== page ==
This is a workwear brand "DUBBLEWARE" coverall from the 1950s. It seems that there is no such thing. Many of the brand's items have a slightly different design, but the one we're going to show you here is There are no changes in the basic shape, but the lack of triple stitching and the shape of the cuffs etc. are different from the typical workwear brands.

Most post-war coveralls have four pockets, but this one has three pockets and the workwear colors are It is weaker and gives the impression of a casual jacket. The silhouette is a box silhouette that goes straight down from the sides to the bottom.


An embroidered tag with the brand name. The register mark is also included.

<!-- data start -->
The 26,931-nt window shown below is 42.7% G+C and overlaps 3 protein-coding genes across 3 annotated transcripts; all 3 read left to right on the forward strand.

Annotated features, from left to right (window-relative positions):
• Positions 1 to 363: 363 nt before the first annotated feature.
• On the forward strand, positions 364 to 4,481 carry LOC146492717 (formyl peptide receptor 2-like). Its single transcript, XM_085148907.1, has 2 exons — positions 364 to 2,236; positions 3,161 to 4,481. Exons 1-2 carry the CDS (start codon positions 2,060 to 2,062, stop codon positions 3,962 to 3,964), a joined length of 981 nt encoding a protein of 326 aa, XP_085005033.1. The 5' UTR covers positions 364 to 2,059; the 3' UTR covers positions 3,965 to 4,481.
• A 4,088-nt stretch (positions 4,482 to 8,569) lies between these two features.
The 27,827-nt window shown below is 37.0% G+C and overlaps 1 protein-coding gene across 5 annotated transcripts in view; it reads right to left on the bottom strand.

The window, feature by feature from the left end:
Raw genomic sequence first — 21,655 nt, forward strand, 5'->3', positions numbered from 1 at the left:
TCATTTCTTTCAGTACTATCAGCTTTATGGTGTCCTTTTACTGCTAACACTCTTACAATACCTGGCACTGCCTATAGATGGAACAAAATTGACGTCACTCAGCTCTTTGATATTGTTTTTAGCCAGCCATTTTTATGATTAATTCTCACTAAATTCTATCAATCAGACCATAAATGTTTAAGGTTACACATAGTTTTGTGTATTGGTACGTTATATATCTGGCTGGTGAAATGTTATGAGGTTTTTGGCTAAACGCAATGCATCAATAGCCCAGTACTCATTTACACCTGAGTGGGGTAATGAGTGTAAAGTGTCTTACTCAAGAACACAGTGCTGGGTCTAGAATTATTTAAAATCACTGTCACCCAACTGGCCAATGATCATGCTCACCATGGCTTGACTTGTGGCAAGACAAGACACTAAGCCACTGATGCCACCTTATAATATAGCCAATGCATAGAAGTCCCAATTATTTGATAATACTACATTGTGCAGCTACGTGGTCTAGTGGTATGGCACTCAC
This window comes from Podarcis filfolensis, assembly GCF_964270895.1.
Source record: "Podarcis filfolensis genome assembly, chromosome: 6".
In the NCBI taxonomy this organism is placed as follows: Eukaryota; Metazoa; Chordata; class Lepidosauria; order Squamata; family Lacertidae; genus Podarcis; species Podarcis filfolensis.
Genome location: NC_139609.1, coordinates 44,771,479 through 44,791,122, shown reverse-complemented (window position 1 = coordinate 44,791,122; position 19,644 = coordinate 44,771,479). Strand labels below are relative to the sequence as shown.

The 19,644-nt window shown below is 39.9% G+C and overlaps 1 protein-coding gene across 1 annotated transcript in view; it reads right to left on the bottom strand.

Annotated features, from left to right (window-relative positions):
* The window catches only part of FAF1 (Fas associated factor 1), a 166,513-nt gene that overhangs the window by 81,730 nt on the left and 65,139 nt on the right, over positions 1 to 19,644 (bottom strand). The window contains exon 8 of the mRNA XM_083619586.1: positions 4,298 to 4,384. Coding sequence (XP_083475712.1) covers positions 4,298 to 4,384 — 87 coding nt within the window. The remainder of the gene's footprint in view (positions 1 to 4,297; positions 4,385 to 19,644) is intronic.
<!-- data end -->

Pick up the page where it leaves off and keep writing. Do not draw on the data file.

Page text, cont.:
One of the most famous buttons used on DUBBLEWARE items is the famous swastika button.
DUBBLEWARE_back stitch

back stitch

If it's a post-war coverall, the stitching curve on the back is usually triple stitched, or this The first one is sewn with double stitching. This is one of the points where the workwear color is weak.


Three pockets without flaps


Extremely simple construction with no buttons attached. When I got it, I thought the cuffs had been cut and customized, but (1) the sleeve length is adequate. length, (2) the stitching on the ends of the sleeves is as faded as the rest of the sleeve, and (3) The fact that the other coveralls of the same brand that I own do not have buttons on them. I believe it was originally designed this way.


The fabric has a bright blue color. It has a strong slubby feel to the touch and has a noticeable irregular and short vertical drop in appearance. The neps are divided into many and few areas.